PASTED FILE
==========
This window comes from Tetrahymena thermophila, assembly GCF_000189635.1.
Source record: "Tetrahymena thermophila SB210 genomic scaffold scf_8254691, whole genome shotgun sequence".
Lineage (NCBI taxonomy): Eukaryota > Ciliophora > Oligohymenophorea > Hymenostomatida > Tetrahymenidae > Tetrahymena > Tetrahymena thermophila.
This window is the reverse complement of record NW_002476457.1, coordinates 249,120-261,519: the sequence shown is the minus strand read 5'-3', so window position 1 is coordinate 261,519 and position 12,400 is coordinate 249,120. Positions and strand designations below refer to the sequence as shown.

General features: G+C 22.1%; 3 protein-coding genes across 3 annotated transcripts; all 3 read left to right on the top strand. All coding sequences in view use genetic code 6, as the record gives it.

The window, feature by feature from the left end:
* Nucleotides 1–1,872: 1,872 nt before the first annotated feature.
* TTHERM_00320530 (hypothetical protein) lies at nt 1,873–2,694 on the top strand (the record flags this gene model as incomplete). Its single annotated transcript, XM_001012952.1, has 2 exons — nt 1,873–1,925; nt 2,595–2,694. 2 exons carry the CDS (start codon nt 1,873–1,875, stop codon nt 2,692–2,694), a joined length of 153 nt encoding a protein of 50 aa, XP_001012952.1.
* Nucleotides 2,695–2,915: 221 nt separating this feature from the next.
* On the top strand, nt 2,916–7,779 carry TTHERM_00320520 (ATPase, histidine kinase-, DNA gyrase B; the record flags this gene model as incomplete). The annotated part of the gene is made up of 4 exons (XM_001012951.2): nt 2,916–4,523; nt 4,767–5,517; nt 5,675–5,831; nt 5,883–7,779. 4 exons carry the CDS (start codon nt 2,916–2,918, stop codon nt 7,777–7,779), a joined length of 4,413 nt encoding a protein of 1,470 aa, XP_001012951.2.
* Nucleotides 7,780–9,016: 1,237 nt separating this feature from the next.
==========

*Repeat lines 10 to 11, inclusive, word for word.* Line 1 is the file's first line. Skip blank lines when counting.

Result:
* On the top strand, nt 2,916–7,779 carry TTHERM_00320520 (ATPase, histidine kinase-, DNA gyrase B; the record flags this gene model as incomplete). The annotated part of the gene is made up of 4 exons (XM_001012951.2): nt 2,916–4,523; nt 4,767–5,517; nt 5,675–5,831; nt 5,883–7,779. 4 exons carry the CDS (start codon nt 2,916–2,918, stop codon nt 7,777–7,779), a joined length of 4,413 nt encoding a protein of 1,470 aa, XP_001012951.2.
* Nucleotides 7,780–9,016: 1,237 nt separating this feature from the next.